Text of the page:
Obesity and disability
If an employee is physically obese will they be automatically protected in the workplace as being ‘disabled’? The question was posed to the European Court of Justice in the Danish case of Karsten Kaltoft v Kommunernes v Landsforening, acting on behalf of the Municipality of Billund was whether the European Equal Treatment Directive would require such protection be given.
Mr Kaltoft had claimed that he had been dismissed from his position as a child minder because of his size. He brought proceedings in the Danish court that obesity should be regarded as a disability and that his dismissal amounted to unlawful discrimination. In support of his claim he referred to the World Health Organisation’s classification of his Body Mass Index which meant that he fell into the category of suffering from ‘severe, extreme or morbid obesity’. The Danish Court referred the issue to the European Court of Justice
It was held that obesity, by itself, was not covered by the Directive but the impact of obesity could amount to a disability. The focus should be on whether the obesity hindered the employee’s full and effective participation in working life. An obese person may be disabled, for example, if they had reduced mobility or related medical conditions prevented them from carrying out their work or caused them discomfort when carrying out their professional activity.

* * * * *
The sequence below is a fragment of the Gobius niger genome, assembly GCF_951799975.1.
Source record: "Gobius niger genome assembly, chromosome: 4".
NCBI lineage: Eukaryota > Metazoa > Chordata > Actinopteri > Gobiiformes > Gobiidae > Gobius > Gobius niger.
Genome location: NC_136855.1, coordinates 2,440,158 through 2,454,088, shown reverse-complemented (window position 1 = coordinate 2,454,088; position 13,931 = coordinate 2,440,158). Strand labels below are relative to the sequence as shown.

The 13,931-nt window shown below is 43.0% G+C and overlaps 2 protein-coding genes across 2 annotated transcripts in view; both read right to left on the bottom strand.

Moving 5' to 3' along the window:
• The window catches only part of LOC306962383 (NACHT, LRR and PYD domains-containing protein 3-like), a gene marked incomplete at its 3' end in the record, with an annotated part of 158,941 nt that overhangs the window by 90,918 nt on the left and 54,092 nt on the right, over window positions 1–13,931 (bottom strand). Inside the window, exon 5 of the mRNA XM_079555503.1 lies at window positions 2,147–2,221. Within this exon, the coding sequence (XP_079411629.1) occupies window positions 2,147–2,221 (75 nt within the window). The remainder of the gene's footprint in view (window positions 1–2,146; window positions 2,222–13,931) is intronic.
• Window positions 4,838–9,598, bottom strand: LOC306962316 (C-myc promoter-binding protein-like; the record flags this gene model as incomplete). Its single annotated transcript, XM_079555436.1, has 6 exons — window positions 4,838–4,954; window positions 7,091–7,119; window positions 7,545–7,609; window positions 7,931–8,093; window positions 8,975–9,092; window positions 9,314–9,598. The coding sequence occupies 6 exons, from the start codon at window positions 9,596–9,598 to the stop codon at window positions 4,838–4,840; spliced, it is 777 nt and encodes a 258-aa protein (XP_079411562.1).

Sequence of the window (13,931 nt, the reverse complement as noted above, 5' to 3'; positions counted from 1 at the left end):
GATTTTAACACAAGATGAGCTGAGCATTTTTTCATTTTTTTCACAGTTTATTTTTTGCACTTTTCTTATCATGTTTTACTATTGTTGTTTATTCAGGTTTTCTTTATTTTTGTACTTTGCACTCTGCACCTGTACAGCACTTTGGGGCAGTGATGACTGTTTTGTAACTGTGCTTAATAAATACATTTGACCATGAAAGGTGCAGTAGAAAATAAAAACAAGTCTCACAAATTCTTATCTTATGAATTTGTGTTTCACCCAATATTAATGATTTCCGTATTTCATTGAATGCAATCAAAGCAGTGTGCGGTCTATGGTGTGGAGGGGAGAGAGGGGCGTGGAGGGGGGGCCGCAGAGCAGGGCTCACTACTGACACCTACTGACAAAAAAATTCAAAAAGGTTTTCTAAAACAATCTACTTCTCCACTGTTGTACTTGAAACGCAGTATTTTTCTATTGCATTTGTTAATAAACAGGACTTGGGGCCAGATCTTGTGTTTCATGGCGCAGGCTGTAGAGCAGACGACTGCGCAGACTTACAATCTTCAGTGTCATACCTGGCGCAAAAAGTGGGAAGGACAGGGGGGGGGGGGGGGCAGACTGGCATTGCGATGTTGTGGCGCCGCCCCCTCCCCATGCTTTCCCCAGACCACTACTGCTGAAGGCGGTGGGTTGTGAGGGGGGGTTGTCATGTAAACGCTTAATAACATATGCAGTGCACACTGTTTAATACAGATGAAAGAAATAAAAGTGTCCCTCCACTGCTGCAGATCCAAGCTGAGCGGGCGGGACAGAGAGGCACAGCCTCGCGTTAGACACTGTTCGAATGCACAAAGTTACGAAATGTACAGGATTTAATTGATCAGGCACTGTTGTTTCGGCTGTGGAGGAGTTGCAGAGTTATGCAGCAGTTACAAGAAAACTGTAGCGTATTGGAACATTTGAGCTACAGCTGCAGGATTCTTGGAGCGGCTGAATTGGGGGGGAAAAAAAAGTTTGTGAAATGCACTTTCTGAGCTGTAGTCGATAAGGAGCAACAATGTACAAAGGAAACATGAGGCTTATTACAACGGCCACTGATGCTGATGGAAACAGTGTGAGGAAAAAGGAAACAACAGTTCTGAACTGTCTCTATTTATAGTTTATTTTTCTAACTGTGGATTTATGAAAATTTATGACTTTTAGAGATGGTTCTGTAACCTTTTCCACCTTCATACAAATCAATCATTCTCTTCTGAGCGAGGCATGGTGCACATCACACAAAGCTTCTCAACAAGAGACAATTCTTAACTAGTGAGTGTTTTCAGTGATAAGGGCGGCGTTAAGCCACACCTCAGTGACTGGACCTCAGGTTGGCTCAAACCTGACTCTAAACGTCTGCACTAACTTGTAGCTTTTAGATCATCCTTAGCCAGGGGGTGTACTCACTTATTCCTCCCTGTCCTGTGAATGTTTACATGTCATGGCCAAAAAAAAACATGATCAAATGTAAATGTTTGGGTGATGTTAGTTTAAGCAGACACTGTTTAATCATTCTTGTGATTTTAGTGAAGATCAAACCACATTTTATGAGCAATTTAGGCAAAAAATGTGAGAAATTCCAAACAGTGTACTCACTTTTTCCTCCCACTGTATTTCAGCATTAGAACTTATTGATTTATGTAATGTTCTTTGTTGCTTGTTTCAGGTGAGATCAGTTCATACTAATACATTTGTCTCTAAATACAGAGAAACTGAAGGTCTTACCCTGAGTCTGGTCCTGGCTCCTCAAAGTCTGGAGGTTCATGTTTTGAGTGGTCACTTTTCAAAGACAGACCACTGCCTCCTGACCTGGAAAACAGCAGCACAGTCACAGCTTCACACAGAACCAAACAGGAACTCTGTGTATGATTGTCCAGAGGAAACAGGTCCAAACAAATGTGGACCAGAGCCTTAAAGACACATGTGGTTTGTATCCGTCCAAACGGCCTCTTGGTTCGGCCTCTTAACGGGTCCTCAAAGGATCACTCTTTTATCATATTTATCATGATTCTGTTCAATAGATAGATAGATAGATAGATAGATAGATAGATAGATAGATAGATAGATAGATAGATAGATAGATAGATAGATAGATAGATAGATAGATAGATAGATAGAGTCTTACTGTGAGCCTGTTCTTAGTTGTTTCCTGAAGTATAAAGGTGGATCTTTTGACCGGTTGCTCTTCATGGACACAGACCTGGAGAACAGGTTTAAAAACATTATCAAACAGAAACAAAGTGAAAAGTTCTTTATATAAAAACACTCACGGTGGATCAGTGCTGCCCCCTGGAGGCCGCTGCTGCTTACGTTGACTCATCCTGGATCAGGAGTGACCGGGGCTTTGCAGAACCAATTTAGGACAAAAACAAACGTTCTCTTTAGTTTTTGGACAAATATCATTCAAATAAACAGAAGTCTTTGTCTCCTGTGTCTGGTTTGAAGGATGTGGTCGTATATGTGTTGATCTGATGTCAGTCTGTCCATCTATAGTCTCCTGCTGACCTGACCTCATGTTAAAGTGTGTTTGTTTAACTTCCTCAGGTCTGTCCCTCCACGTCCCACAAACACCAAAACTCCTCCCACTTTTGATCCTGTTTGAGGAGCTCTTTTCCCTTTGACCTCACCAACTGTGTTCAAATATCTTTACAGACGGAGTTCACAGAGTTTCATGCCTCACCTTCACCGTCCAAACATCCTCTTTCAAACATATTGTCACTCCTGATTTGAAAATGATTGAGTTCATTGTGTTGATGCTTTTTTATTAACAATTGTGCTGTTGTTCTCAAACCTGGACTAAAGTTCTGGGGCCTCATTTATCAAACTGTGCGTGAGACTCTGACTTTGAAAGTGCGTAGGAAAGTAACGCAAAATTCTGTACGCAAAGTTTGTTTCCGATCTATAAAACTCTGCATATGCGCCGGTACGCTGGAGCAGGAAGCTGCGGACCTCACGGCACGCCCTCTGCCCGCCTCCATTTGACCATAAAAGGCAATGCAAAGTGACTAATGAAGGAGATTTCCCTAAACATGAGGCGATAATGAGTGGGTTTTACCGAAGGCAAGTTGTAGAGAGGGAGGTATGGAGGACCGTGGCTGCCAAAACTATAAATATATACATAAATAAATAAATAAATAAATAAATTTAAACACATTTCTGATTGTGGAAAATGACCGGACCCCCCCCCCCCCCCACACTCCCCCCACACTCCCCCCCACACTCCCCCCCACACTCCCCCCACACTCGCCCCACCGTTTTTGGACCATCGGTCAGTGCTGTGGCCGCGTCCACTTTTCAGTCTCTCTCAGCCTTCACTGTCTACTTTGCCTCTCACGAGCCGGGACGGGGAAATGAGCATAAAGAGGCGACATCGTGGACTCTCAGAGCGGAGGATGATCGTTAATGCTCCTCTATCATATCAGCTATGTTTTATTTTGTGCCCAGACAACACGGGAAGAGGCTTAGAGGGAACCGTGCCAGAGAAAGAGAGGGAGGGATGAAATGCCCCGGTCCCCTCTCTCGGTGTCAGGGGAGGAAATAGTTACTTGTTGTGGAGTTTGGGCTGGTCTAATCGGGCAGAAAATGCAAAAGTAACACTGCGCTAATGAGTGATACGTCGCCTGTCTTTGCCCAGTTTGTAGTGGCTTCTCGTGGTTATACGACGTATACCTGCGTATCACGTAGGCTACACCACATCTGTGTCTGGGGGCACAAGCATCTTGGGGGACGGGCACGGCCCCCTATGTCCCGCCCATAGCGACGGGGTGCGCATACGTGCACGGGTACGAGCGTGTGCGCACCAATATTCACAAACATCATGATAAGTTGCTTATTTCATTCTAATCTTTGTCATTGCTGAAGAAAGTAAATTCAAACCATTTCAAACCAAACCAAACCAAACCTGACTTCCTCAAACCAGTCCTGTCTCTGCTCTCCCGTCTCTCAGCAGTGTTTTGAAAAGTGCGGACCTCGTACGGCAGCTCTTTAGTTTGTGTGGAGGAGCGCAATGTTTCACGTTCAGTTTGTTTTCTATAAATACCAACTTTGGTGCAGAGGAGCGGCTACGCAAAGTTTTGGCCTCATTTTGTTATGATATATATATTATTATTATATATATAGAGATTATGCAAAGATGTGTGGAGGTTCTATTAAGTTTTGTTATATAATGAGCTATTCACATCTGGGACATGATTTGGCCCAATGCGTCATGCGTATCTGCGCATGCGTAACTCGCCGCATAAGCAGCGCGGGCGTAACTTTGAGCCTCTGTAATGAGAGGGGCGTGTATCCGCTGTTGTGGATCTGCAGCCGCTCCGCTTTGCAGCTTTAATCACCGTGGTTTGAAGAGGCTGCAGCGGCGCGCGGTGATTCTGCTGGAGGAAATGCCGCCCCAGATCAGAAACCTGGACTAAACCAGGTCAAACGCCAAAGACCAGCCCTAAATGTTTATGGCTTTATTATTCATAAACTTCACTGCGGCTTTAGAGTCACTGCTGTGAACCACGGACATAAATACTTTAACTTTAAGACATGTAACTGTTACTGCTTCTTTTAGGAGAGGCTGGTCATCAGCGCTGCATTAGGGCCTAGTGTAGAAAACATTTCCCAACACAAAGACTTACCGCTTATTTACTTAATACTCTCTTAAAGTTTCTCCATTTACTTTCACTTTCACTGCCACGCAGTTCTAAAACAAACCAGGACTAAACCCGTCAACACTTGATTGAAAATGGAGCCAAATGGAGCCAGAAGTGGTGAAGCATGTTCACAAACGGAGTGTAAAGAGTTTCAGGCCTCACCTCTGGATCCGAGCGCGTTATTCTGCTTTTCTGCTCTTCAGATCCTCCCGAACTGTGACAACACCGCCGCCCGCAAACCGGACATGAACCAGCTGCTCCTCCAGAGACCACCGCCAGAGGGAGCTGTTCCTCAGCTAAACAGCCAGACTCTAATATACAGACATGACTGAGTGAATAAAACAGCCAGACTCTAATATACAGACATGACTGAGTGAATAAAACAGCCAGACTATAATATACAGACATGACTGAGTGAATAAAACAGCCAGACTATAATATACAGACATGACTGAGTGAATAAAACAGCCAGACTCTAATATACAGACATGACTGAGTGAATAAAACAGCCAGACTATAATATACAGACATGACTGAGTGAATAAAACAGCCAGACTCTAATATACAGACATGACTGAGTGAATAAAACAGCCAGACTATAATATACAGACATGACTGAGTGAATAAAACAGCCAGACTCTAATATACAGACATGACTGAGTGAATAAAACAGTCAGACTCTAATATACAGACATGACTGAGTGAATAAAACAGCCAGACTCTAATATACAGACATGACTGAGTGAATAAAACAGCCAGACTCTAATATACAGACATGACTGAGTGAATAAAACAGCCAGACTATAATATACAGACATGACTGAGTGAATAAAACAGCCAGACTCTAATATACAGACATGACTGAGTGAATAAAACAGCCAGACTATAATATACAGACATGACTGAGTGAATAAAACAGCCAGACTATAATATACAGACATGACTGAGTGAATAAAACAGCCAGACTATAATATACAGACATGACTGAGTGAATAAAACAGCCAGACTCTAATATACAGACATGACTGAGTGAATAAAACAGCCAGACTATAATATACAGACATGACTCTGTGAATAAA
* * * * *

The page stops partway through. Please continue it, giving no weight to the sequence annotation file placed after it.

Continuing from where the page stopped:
In the judgment it was stressed that the origins of a disability were irrelevant. It considered that to define a disability by reference to its origin would undermine the aim of implementing equal treatment. So the fact that somebody may have contributed to their own obesity will be completely irrelevant. The question of whether it is a ‘disability’ will be down to the effects that obesity has on the individual employee. It follows that being obese may make it more likely that an individual has a disability.